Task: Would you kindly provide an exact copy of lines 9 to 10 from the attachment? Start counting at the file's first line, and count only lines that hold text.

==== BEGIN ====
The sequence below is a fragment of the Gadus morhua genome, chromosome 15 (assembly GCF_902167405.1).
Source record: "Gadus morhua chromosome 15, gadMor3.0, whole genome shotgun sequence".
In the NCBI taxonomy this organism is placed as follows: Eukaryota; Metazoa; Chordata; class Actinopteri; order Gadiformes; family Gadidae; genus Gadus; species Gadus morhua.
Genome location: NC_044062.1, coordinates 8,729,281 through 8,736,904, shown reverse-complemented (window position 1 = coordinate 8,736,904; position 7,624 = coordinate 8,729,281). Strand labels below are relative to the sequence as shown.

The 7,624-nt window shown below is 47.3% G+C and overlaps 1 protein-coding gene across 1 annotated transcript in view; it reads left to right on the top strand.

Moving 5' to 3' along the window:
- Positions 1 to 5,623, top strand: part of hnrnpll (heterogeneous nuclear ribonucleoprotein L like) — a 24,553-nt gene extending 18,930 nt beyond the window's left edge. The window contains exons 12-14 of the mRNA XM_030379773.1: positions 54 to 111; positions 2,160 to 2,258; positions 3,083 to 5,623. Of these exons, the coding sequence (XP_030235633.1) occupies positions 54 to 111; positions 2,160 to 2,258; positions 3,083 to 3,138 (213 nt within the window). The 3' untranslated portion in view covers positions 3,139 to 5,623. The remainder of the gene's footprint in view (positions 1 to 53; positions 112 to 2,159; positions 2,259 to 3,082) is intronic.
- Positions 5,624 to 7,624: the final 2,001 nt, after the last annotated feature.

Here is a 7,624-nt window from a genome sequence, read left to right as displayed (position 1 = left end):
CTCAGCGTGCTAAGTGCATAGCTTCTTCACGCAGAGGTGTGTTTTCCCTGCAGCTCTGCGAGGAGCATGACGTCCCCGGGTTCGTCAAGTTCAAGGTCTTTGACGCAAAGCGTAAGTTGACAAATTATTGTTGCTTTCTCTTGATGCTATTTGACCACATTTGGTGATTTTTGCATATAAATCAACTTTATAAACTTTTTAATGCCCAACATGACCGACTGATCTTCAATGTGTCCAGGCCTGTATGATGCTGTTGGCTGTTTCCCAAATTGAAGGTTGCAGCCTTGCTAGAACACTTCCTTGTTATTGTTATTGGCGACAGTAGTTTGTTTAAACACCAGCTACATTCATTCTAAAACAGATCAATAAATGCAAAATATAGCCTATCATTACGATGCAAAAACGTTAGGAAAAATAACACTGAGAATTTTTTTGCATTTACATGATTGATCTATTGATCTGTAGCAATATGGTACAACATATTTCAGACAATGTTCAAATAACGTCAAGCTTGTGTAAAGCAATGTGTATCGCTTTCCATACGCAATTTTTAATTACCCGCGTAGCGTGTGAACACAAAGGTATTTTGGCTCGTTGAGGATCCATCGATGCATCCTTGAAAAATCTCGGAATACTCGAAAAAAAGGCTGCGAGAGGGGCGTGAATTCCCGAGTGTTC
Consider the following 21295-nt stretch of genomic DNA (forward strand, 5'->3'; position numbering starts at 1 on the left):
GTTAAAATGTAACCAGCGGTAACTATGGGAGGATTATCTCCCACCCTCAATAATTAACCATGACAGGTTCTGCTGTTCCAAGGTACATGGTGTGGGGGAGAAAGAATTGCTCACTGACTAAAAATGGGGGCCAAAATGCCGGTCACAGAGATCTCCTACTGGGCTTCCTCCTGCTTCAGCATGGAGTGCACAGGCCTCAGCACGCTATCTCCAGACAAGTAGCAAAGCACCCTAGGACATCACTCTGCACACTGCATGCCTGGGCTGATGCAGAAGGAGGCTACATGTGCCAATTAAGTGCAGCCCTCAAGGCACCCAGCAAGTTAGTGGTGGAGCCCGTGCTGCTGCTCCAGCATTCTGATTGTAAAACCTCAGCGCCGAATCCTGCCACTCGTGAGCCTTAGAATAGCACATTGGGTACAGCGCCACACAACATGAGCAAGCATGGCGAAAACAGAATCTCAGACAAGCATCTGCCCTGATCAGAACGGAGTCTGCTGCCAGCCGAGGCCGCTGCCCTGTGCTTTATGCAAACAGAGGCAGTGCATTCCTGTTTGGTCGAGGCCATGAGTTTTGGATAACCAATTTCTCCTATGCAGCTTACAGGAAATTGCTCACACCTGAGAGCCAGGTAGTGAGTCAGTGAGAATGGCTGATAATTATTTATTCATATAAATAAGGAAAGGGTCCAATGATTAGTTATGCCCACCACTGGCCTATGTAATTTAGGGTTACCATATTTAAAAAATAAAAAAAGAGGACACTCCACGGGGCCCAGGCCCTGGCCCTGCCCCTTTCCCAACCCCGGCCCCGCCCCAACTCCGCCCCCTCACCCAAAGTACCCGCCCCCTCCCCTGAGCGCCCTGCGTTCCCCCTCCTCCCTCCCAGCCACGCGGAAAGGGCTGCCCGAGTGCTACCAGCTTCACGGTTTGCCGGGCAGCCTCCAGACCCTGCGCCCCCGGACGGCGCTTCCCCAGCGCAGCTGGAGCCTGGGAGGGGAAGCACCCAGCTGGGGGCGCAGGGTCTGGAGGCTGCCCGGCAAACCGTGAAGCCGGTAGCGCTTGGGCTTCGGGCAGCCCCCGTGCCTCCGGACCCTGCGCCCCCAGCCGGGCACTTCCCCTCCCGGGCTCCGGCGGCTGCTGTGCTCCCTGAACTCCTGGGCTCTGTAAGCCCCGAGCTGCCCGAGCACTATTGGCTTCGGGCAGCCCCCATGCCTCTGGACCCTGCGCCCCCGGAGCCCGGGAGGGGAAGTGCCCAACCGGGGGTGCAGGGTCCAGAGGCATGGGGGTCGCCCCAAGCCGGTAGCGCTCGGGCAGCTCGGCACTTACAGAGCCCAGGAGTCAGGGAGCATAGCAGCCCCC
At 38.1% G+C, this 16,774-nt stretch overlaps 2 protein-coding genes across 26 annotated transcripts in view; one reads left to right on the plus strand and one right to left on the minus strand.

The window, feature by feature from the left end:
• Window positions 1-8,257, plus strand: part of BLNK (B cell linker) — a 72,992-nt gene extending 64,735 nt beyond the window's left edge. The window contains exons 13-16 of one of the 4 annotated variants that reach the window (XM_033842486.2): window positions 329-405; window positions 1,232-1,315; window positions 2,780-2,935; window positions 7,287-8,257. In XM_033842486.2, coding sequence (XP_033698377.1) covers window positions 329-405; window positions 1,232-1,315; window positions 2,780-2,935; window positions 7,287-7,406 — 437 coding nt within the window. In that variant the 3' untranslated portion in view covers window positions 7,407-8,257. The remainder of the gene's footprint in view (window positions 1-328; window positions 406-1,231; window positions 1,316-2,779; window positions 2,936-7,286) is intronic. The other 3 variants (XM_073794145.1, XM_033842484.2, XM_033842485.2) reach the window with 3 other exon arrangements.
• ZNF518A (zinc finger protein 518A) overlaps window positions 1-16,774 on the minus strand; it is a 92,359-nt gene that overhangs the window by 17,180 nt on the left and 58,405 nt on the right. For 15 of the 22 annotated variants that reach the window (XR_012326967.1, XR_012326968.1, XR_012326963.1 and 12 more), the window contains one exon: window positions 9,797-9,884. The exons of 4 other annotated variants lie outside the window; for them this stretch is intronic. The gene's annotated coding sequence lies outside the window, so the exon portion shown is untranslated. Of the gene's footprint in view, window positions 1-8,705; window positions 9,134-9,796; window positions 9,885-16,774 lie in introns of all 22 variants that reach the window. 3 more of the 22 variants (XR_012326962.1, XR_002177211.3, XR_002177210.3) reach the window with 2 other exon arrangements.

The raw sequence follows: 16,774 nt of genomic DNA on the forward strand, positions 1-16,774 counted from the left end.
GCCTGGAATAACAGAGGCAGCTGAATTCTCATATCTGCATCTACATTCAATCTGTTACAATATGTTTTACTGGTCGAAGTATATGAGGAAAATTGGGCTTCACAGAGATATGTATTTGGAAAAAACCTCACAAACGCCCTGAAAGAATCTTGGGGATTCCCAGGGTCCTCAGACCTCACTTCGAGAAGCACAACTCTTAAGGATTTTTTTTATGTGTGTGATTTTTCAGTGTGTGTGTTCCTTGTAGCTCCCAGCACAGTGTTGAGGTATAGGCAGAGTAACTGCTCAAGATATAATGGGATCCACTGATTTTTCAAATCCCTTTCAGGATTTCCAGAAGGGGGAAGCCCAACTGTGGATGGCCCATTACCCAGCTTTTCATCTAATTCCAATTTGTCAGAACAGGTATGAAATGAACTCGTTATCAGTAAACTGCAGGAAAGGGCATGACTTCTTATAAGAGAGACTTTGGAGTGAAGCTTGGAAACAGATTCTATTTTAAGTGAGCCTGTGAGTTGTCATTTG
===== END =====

Here is a 7,624-nt window from a genome sequence, read left to right as displayed (position 1 = left end):
CTCAGCGTGCTAAGTGCATAGCTTCTTCACGCAGAGGTGTGTTTTCCCTGCAGCTCTGCGAGGAGCATGACGTCCCCGGGTTCGTCAAGTTCAAGGTCTTTGACGCAAAGCGTAAGTTGACAAATTATTGTTGCTTTCTCTTGATGCTATTTGACCACATTTGGTGATTTTTGCATATAAATCAACTTTATAAACTTTTTAATGCCCAACATGACCGACTGATCTTCAATGTGTCCAGGCCTGTATGATGCTGTTGGCTGTTTCCCAAATTGAAGGTTGCAGCCTTGCTAGAACACTTCCTTGTTATTGTTATTGGCGACAGTAGTTTGTTTAAACACCAGCTACATTCATTCTAAAACAGATCAATAAATGCAAAATATAGCCTATCATTACGATGCAAAAACGTTAGGAAAAATAACACTGAGAATTTTTTTGCATTTACATGATTGATCTATTGATCTGTAGCAATATGGTACAACATATTTCAGACAATGTTCAAATAACGTCAAGCTTGTGTAAAGCAATGTGTATCGCTTTCCATACGCAATTTTTAATTACCCGCGTAGCGTGTGAACACAAAGGTATTTTGGCTCGTTGAGGATCCATCGATGCATCCTTGAAAAATCTCGGAATACTCGAAAAAAAGGCTGCGAGAGGGGCGTGAATTCCCGAGTGTTC